But generally, the forum gives conservatives an easy platform to deliver their unfiltered message. Republican Marco Rubio, for example, harnessed conservative media to create buzz about his once unlikely U.S. Senate campaign.

"The governor loves to go places where people want him to talk about his message," said Brian Burgess, Scott's communications director. "He wants to have a discourse that is civil, and that forum generally affords him that opportunity."

Republican consultants give Scott high marks for his use of the radio.

The talk shows let Scott reach his core of conservative supporters, who, like liberals and moderates, are still unsure about the state's new leader.

"He's got some work to do with some elements of the Republican Party," said GOP consultant Randy Nielsen, who recently polled Scott's popularity. "But he's got plenty of time before the next election.

"If we're having this conversation two years from now, then he's really got to do some soul searching," Nielsen said.

Most of Scott's appearances are less than 15 minutes, a relatively small investment of time, which offsets concerns that few people are listening.

The South Florida station, 610-AM, is the 20th-most listened-to radio station in the Miami-Fort Lauderdale market, according to Arbitron. In Pensacola, there are 21 stations with more listeners than 1620-AM.

The gospel station in Tallahassee has fewer listeners than almost any other in the city.

Continuous appeals to the base will help avoid the same mistakes as former Gov. Charlie Crist, who was eventually run out of the Republican Party.

"The folks who listen to AM radio, on both the left and the right, never tire of hearing people agree with them," said Mac Stipanovich, a Florida Republican consultant.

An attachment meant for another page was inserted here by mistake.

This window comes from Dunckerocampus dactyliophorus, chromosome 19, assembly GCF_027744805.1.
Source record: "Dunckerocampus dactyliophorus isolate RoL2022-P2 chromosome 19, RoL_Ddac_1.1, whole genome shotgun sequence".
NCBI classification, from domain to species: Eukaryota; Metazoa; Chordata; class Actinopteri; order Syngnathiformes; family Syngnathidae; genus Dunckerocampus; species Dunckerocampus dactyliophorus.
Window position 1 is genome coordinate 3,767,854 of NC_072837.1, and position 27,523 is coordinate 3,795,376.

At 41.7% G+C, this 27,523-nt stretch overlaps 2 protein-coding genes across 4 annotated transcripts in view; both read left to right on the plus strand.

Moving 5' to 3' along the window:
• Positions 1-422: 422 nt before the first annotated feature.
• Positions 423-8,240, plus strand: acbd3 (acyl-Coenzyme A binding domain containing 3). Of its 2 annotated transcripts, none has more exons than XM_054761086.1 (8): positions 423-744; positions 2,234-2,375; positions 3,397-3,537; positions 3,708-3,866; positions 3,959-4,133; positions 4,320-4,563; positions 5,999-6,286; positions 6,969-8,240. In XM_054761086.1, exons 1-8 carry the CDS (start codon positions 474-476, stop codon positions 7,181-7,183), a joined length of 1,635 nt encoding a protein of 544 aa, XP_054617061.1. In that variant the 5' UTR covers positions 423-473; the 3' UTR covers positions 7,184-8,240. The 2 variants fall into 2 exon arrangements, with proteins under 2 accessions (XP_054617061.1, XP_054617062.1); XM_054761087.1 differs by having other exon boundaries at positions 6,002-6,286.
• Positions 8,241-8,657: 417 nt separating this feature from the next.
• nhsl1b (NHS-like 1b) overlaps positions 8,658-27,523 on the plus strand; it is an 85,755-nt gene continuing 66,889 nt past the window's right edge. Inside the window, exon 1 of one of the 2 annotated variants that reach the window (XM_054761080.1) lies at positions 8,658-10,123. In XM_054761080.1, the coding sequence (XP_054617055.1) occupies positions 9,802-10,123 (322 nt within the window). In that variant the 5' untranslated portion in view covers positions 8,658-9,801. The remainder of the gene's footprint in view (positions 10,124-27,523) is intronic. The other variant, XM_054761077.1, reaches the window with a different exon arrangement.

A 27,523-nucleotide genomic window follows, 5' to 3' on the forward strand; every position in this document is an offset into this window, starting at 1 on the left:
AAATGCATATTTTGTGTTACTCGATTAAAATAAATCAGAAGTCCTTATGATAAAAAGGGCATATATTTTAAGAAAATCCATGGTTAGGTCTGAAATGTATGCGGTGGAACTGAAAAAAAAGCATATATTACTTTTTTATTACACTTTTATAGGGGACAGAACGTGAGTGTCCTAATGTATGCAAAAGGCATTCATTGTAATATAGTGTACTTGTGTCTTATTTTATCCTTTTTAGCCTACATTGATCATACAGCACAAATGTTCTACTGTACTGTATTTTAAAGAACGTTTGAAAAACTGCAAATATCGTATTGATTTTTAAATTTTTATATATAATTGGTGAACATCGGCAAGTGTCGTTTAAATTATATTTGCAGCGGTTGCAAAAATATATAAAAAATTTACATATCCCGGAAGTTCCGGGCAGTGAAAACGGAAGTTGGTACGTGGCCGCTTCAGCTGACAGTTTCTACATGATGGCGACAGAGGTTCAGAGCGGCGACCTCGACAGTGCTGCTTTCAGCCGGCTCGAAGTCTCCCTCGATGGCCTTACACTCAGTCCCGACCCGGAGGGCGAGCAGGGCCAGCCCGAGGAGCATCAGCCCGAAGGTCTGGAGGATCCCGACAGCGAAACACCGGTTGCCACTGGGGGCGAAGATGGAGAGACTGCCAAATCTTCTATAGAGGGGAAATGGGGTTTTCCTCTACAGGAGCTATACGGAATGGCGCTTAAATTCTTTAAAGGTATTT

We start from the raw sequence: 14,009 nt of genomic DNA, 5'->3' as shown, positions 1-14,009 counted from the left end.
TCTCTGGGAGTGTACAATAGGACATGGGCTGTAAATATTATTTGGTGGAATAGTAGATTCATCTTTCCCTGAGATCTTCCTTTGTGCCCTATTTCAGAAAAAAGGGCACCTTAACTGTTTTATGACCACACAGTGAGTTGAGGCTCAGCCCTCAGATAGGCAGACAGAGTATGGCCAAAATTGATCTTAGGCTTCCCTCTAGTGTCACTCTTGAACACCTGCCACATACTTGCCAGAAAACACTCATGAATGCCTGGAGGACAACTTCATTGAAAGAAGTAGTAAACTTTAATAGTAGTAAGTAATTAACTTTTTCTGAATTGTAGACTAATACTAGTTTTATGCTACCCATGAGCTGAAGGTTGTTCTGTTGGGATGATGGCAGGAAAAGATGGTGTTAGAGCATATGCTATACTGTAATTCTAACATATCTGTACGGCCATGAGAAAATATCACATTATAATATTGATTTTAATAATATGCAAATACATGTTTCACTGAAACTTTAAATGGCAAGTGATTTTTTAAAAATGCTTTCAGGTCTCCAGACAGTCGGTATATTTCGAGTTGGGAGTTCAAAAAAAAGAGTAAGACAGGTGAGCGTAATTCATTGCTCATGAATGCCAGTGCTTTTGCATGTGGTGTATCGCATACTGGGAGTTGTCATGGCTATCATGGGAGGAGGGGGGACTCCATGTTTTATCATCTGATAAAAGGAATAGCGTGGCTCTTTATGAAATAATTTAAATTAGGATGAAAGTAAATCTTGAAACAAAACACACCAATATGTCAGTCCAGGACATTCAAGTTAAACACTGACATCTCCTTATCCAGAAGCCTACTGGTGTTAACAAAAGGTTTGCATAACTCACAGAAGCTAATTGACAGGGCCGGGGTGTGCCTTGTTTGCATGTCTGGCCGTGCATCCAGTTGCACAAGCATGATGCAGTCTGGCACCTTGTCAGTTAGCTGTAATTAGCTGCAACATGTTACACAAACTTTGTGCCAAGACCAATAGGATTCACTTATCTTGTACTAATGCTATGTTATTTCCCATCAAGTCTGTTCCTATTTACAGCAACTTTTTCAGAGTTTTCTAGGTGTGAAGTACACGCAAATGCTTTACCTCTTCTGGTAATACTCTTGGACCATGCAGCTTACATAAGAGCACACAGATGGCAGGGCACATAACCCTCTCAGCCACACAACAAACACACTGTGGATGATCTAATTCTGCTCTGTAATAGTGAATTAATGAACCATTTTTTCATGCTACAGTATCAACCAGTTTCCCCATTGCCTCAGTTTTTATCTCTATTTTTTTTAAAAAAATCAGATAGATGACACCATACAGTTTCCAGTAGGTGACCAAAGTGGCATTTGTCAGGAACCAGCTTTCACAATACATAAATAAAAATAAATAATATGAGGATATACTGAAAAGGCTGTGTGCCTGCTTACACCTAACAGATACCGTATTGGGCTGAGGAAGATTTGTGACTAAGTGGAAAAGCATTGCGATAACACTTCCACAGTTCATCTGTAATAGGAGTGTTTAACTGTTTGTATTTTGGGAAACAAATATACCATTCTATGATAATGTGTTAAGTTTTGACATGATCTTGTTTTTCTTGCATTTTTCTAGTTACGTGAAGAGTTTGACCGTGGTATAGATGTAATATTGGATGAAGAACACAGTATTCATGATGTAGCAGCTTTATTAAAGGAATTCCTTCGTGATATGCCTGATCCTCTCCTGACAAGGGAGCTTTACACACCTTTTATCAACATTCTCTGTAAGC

By sticking to his talking points, Scott rarely tells the AM shows anything different than he says inside the Capitol.

Scott occasionally makes news on the radio shows, but the unpolished politician tends to make more flubs.

He said recently on the radio, incorrectly, that Florida was the only state to cut taxes this year. "We don't know where that came from," spokesman Lane Wright said.

The breezy interviews also let Scott introduce himself to listeners. He only moved to the state in 2003 and was never involved in a political campaign before his own.

On the gospel channel, he talked about waking up at 5 a.m. to work out, that his favorite meal would include lobster bisque and smoked salmon and remembered how, as a young man, he stopped at the laundromat to take hangars he was too poor to buy.

"You've been a successful businessman. A billionaire?" radio host Jay Green asked. "Is it a 'B' yet?"

Scott closed his eyes and shook his head. "We never talk about those things."

Michael C. Bender can be reached at mbender@sptimes.com.

On talk radio, Rick Scott finds an audience 07/31/11 [Last modified: Sunday, July 31, 2011 10:36pm]